Copyright, Public Domain & Creative Commons

What is copyright?

Copyright is a form of legal protection automatically provided to creative works such as books, music, or art.

Copyright law is intended to encourage people to create new works. By limiting how others can use a newly-created work for some period of time, copyright law gives creators more control over the use of their works and increases their potential for compensation.

According to the law, only the person who controls the copyright (originally the creator) is allowed to:

  • reproduce the work
  • distribute copies of the work to the public
  • perform or display the work publicly
  • create derivative works; in other words, to create new works based closely on the original (such as a translation of a book from one language into another, or making a book into a movie)

The creator of a copyrighted work can give others permission to do these things with the work and can completely transfer these rights to someone else in a way that gives up these rights for themselves. For example, a book author will often transfer their copyrights to a publisher in exchange for money related to the sales of the book. After that transfer, authors can no longer give permission to anyone else to do these things and needs permission from the publisher to do these things themselves.

The creator, or person the creator transfers their rights to, is said to “control copyright” in the work and sometimes described as the copyright owner.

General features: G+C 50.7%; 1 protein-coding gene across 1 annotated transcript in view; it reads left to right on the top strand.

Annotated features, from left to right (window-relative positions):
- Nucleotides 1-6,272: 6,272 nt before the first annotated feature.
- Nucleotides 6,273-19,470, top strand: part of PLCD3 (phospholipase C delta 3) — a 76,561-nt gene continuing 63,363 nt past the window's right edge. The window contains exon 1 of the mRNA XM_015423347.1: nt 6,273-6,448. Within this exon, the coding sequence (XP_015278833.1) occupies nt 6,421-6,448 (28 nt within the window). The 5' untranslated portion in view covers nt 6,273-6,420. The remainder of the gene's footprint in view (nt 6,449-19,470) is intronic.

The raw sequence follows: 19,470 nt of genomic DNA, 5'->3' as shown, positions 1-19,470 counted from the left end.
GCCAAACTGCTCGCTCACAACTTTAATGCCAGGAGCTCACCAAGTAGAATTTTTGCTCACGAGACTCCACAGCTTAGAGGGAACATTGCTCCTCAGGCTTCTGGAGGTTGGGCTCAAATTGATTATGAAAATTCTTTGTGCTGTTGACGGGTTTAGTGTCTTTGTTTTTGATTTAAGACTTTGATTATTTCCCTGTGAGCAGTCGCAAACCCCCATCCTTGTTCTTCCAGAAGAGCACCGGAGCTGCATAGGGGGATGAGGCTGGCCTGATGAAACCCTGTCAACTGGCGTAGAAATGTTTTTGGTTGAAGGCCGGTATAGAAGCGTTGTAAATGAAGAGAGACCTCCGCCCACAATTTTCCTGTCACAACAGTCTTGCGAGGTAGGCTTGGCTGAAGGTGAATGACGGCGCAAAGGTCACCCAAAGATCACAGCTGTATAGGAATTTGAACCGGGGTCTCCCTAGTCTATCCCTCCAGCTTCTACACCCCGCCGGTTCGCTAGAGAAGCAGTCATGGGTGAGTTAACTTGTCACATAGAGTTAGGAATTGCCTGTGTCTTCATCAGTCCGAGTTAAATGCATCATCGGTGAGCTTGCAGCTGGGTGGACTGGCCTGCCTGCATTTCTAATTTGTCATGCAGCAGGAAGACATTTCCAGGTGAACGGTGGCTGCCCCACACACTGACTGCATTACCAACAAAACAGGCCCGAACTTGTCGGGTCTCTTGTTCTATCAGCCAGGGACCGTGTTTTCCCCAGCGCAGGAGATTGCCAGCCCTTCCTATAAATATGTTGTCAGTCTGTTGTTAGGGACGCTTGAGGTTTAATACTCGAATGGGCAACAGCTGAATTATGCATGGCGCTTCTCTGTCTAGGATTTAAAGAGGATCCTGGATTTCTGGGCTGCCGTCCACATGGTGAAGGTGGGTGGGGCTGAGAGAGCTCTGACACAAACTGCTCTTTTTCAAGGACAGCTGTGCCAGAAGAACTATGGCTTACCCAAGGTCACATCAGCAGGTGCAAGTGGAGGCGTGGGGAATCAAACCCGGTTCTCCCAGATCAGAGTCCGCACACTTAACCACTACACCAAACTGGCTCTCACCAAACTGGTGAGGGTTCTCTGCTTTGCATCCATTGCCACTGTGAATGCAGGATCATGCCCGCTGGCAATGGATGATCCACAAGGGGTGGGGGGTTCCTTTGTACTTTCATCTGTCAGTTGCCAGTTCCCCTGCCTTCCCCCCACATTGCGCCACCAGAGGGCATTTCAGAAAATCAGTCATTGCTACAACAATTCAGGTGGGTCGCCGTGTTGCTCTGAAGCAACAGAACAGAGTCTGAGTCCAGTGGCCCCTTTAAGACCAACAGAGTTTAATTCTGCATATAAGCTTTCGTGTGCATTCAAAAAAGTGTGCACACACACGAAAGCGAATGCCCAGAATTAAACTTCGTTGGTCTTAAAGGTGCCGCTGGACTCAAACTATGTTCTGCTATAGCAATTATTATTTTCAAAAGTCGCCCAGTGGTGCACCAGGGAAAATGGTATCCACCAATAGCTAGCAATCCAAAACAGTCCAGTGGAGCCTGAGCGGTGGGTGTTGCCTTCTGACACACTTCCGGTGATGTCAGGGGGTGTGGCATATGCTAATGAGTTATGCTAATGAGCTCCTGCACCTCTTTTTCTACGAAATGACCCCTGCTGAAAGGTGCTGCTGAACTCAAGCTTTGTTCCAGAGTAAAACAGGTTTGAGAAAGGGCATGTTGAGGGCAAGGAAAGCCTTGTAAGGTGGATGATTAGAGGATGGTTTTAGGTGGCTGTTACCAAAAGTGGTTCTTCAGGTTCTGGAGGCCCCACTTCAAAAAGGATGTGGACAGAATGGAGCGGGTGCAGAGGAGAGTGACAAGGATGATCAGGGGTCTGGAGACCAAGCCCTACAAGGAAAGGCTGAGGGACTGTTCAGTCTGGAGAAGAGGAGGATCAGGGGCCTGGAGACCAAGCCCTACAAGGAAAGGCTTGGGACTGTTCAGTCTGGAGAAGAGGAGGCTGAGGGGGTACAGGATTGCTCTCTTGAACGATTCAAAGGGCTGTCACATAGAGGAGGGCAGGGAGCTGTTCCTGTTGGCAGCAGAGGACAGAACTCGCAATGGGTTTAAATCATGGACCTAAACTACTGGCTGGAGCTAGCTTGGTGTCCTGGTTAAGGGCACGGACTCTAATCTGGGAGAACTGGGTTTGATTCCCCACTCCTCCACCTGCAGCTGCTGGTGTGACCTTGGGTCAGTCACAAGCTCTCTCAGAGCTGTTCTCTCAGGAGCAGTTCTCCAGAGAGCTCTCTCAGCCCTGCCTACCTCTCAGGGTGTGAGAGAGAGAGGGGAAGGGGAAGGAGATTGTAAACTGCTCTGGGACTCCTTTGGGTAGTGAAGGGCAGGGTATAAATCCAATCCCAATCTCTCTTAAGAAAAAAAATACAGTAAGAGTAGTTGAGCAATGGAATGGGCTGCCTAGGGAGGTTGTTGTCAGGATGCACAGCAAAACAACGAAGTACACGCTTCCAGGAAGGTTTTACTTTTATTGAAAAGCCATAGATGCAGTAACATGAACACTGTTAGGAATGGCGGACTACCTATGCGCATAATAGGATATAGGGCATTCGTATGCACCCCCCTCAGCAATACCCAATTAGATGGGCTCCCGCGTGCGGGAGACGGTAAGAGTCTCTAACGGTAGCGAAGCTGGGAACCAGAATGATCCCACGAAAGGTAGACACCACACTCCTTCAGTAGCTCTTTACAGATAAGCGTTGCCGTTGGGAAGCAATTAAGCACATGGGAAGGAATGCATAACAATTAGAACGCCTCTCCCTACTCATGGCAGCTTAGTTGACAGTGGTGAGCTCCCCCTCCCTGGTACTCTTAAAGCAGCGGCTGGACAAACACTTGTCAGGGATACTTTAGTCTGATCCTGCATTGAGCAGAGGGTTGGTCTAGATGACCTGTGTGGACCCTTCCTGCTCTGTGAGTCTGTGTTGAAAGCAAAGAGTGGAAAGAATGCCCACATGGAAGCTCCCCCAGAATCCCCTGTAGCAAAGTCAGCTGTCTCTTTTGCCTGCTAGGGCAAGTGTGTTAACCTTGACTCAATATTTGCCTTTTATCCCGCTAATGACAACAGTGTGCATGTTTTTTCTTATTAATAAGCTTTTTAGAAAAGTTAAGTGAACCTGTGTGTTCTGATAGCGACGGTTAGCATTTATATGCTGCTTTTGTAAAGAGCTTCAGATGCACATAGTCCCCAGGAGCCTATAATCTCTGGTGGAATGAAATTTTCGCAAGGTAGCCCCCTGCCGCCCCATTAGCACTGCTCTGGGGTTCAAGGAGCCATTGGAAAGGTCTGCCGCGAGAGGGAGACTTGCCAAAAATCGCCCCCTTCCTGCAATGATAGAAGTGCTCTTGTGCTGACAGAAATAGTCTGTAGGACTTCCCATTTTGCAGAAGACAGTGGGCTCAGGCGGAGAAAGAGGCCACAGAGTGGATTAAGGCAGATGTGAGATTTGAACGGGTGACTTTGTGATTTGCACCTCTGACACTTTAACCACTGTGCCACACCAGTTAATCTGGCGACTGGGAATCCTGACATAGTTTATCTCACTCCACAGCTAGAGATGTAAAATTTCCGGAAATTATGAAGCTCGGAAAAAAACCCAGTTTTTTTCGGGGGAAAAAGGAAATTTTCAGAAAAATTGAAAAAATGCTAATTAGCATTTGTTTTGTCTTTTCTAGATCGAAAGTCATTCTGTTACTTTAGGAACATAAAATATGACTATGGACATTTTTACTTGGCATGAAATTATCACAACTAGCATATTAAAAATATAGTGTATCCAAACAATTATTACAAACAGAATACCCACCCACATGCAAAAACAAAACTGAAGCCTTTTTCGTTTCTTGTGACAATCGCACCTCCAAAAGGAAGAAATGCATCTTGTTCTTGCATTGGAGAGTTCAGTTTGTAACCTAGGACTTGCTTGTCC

When someone other than the copyright owner uses the work in one of these protected ways without permission (or other justification under copyright law), it is called copyright infringement.

The Public Domain

Some works that might qualify for copyright protection are instead part of the public domain. The public has the full rights to use these work without obtaining permission and no one can come to control those rights in the future.

There are three common ways that works enter the public domain:

The copyright has expired.

Probably the most common category of public domain works is those for which copyright has expired. Identifying these works is complicated by the fact that the term of copyright has varied over time and for different types of work. One useful fact is that any works published in the U.S. before 1923 will be part of the public domain.

The owner of the copyright did not follow a formal requirement to give the work copyright protection.

Before March 1, 1989, creators had to take proactive steps to arrange for their works to be protected by copyright. If they did not take those steps, the work entered the public domain. Many works created from 1923 to 1989 are in the public domain, but more information than the publication date is needed in order to make that determination

The copyright owner deliberately places it in the public domain (this includes U.S. government works).